Even I got the message then and trundled off back to my Mum's with my tail between my legs to lick my wounds. I felt such an idiot, when I got back ice had formed on my helmet and across my handlebars just to remind me how cold it was. My legs were a bit of a mess too I had a good case of road rash on both hips plus my knees were gashed, as I warmed up they really started to sting.

Anyway once the sun had come out and most of the ice cleared I went back out and did the rest of the route bandaged up, finishing on the mast road up Winter Hill which became impassable towards the top due to the snow. I always seem to learn my lessons the hard way and I won't be taking my bike out in that sort of frost again.

It took about three days for the sores to stop weeping and about a week for them to stop hurting! My poor cross bike needed some patching up too. I did the Kentish Killer at the end of Feb which was a sportive on the roads across some of the North Downs in Kent and it was typical for me that the day before there was gale force winds and torrential rain forecast. The 100Km route had unfortunately been shortened to 70Km when I registered but by the end I was glad, the only time I remember being so wet with clothes on was at the end of the Ben Nevis race last year! I was quite tired too even though I had only been out for about 3 1/2 hours. My first ever sportive and I really enjoyed it, gaining some good experience on the roads with other riders and also showing me what a difference a good road bike makes; with my cross bike and 'road style' tyres I struggled just to keep up with the groups on full road bikes, pedalling like buggery to stick behind other riders who appeared to be freewheeling!

I spent March running a couple of times a week and cycling much more, my Sunday rides getting steadily further; up to 5 hours and by the end of the month I was really fed up of getting numb feet from the cold even though I had 3 pairs of socks on.

Over Easter as Mark mentioned we spent the week back up north, I brought the bike with me hoping to do some of the Fred Whitton route while we were staying in Wasdale. I wanted to get back into the running though as well so I went out early Good Friday morning to test out the knee (and the fitness!) over Winter Hill way. I always find it odd going up there when the burger vans are setting up smelling all that grease cooking first thing. My knee felt ok though and all the cycling seemed to have helped with the uphill running.

Rivington Pike Race

Easter Saturday I couldn't make my mind up whether to do Pendle or The Pike race. I have done Rivington Pike a few times but never done Pendle, in the end with some pressure from Mark I decided to do Rivi Pike. I started towards the back and decided to pace myself, it would have been good to match last year's time but considering that last year I had been doing about 30 miles a week leading up to the race and this year only running twice a week I can't complain. In fact I reckon I reached the top quicker but lost it on the way down, I have lost lots of leg speed. Main thing was the knee felt ok.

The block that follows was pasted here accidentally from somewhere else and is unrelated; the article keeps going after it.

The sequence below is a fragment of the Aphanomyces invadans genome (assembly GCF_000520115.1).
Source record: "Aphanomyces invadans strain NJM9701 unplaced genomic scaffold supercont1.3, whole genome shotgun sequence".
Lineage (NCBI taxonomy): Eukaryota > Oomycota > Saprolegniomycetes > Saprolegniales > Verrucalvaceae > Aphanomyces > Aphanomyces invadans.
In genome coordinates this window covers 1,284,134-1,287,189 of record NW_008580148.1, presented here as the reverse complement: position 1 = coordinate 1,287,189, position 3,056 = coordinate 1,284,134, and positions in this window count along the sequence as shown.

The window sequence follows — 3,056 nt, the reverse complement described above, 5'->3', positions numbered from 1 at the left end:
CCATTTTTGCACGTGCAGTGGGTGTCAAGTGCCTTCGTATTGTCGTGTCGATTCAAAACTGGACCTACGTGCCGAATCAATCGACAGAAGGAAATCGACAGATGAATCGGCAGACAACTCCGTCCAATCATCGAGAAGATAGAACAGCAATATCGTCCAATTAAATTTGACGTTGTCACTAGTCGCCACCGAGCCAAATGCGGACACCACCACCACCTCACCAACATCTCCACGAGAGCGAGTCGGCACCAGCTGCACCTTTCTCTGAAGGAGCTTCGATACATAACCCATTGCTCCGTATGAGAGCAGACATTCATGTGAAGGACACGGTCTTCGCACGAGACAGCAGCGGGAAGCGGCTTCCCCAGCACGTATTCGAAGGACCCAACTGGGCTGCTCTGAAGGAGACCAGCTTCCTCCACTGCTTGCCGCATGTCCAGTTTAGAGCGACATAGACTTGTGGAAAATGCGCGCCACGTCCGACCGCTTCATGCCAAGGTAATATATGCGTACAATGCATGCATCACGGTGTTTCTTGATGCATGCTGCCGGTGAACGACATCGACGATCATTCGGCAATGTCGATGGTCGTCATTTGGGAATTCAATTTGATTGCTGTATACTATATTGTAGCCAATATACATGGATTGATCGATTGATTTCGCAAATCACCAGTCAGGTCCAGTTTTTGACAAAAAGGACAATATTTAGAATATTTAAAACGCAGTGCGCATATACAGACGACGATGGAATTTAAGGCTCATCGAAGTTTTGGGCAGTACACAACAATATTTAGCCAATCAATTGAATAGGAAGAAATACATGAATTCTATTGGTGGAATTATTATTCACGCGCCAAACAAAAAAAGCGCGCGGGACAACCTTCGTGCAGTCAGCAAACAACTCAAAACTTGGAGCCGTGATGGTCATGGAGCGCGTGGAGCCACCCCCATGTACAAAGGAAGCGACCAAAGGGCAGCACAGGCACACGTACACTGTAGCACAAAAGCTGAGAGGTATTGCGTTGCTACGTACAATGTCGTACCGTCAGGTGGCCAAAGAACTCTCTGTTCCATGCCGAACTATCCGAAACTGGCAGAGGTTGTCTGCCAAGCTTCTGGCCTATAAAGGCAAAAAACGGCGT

Junk food at the Sammon's that night then we arranged to meet at my Mum's for nine the next morning. My plan was to get out for seven and do a couple of hours on the bike, then head up to Horwich with Mark to meet up with Albert & Tony for a couple of hours running in the hills. I had a good morning but I probably should have eaten a bit more before heading out; I was getting tired on the way back through Horwich to Tony's house. The great thing about running in a group with people like Tony & Albert is you get to see routes and paths you didn't know existed; including some you might not usually take, like running on the concrete bricks alongside Belmont Reservoir (don't ask!).

We headed up to Wasdale Easter Monday and I went for a ride Tuesday morning from the farm, it was so wet and windy riding out of the valley and felt a bit odd; I'm so used to running on the fells when we come up here I felt I was missing out on something. Over Irton Pike and up through Eskdale I saw a couple of other cyclists going the other way then as I got to the bottom of Hardknott pass just before the cattle grid another cyclist caught me up and said: "Here we go". I really wasn't planning on going all the way up but I couldn't resist, I mumbled a reply to him along the lines of: "I dunno I might just chicken out here" but carried on anyway. I quickly realised that the gearing on my bike is not set up for these kind of hills, I'm pretty sure the lowest gear is a 38 tooth on the front with 26 at the back and I had hardly reached the first set of bends leading up past the fort before I was breathing out of my arse. The other guy was already past the fort and I had to stop, my cadence was just too low to get anywhere. After a few more attempts I reached the less steep section where I could see the other guy on the skyline, taking a last look back at me struggling before he disappeared down the other side. I gave up trying to cycle all the way up when I nearly fell off just trying to get going on the final steep bit, the wind was blowing down from the summit of the pass and it was quicker to walk with the bike. At the top I stopped for a bite to eat before heading back the way I came, this turned out to be even tougher with my dodgy brakes. The front ones judder and really need replacing, they just weren't safe on those gradients so I ended up walking down most of the way! It was a nice ride back with the wind behind me but the rain came back and I was glad when I finally got back to the farm.